Essay Wrong turn or what

Submitted By Amitabh-Syed
Words: 1436
Pages: 6

Name: Maharaj Syed
Date : 3/5/2014
English Comp Wrt II
Professor Frank S
Wrong turn or what?
Life is a journey and with every single step we discover new goals and challenges. As we move forward and overcome these demons of our past; we are able to know ourselves better and make mature decisions in life. ‘More we struggle, the stronger we get’ since evolution is inevitable but knowledge we gain from these experiences are merely divine. I have always been ambitious and competitive since I was brought up in a culture and family that taught acceptance into a prestigious university and employment in a stable, high­paying job is essential. For, 20 years this has been the criterion of my life.
Last summer, I flew to Chittagong, Bangladesh by myself to visit my grandparents. A week after I arrived, my grandmother took me on a week­long trip to this temple on an island named St. Martins. We took a package and It was comprised of seniors aged from sixty to eighty. I asked myself, what am I doing? with a group of people who are two generations older than me.Once we arrived, an old rusty wagon took us to our hotel; a few somber, houses by a beaten dirt road behind a rocky mountain. The rooms we were assigned were dark and stuffy, the bed sheets were terribly damp and tattered. Water taps in most of the bathrooms were broken, so there was a bucket to store water for use. The place was plagued by mosquitoes. I was convinced this trip was one enormous mistake.
However, I reluctantly followed the rest of the party to the temple. During the short walk there, I was surprised at the energy of these retired veterans. They conversed about how the trip is going to unfold and discussed politics.
Every once in a while, an explosion of laughter would send nearby birds flying and my sanity

as some old jokes came back from the dead to haunt my sense of humor. At the temple, they helped each other up the 300 steps of stairs, without a single sign of adversity on their face.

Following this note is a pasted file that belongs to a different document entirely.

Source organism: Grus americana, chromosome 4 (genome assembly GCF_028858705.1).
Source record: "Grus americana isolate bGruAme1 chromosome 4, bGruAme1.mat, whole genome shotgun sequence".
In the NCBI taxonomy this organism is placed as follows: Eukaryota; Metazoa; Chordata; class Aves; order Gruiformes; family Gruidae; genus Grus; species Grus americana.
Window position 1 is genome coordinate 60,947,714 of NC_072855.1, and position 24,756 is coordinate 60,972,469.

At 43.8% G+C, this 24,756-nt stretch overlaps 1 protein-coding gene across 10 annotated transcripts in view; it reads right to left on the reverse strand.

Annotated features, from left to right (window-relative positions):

Though was hot and sweaty afternoon, they all clamored cheerfully for pictures. I was confused, remembering what Grandma had told me about their pasts. Some of them had been important, high­ranking government officials, freedom fighters whereas others had been average job holders. Some were university professors and yet many more were hardworking people who were taught only the basics of reading and writing. How was it possible that these people, with such different lives could get along? Surely being educated, or having had an important job made some difference. But as I looked around me, there was absolutely no way of knowing who was a professor and who was a hard working average salesman. They would stand together in a line, holding hands and swaying to the music i could kill myself to listen to, since i had my ipod glued to my ears. The days flew by.
Our 5th night at the temple, we all ate dinner around a big round table. Having gotten to know many of these grandmother and grandfather ­ thats was what they seemed like to me, an extended family kind – some of them began to tell me about themselves. I had known the basics about their history, but what they told me blew me away. They were nowhere near as well­off as I had expected. Several of them had handicaps such as deafness, bad vision while others were injured from years in the army during the war. Some of their families were torn apart by dispute, while others were nearly penniless for a variety of reasons. Yet even as these grandmothers and grandfathers told me of all their hardships, struggle but they smiled at me from faces etched with countless wrinkles, encouraging me to strive for my goals and to value my youth. How could these people act so normal, laugh and sing as when their lives were not anywhere around perfect? Even the thought of how it would feel like to be deaf, not see properly or to have a body that would barely more. To never hear laughter or music ever